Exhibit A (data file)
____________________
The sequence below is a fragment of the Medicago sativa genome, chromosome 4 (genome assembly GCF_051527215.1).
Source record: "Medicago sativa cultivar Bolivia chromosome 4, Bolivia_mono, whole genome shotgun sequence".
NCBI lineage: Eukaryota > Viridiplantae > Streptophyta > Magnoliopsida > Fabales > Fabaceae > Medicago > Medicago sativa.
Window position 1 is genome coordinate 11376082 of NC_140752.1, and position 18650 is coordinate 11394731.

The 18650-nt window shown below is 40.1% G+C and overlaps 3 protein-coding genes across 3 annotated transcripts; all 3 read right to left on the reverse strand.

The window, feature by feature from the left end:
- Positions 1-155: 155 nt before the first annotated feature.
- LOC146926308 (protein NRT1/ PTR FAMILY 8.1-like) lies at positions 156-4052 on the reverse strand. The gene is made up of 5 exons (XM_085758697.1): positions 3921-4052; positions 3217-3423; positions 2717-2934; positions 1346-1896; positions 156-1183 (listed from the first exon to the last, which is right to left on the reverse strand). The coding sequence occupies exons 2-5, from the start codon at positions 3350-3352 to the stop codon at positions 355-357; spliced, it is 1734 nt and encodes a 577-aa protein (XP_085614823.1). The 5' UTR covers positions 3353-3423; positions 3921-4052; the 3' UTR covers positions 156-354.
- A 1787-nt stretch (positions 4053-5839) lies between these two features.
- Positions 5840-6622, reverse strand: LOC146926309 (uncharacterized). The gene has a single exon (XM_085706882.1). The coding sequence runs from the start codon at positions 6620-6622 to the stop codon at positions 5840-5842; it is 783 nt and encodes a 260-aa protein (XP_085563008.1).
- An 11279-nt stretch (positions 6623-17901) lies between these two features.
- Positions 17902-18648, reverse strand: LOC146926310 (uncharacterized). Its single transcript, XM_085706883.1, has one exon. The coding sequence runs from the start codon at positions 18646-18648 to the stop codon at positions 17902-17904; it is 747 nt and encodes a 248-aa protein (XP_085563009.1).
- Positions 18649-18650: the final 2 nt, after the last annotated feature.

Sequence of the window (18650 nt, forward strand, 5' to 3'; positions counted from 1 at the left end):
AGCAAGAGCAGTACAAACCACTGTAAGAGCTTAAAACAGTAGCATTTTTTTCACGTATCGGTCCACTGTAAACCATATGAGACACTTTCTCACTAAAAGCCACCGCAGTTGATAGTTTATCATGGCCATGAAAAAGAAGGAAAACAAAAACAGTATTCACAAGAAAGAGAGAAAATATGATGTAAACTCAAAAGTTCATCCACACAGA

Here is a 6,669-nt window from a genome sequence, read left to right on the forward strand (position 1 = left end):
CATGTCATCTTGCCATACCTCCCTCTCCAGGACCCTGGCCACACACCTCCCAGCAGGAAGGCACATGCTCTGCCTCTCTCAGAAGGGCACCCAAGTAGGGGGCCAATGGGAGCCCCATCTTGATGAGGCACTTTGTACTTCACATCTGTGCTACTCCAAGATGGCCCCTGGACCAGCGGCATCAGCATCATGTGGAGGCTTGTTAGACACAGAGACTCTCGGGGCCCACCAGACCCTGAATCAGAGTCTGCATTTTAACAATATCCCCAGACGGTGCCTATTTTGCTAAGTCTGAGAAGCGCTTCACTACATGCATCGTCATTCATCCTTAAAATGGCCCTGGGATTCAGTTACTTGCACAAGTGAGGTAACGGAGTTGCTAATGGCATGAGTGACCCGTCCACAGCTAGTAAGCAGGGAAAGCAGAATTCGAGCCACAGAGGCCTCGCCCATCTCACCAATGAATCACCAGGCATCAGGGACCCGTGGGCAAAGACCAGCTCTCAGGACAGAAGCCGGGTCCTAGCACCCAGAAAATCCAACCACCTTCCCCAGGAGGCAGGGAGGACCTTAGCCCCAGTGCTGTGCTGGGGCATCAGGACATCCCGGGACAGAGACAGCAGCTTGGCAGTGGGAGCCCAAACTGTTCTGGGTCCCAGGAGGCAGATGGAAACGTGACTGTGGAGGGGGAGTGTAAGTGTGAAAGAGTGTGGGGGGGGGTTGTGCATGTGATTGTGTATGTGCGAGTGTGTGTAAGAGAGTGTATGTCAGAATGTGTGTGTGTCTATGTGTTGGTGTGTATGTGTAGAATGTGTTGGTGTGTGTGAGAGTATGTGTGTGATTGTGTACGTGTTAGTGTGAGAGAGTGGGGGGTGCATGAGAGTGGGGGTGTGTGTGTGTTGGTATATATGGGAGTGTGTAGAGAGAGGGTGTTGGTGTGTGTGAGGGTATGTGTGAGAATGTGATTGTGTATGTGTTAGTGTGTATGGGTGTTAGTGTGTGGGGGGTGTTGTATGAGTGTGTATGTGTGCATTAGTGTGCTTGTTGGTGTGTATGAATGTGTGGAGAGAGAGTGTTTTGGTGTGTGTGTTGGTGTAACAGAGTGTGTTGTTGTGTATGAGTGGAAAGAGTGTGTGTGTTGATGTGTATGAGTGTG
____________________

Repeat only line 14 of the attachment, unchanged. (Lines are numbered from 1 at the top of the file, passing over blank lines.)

Sequence of the window (18650 nt, forward strand, 5' to 3'; positions counted from 1 at the left end):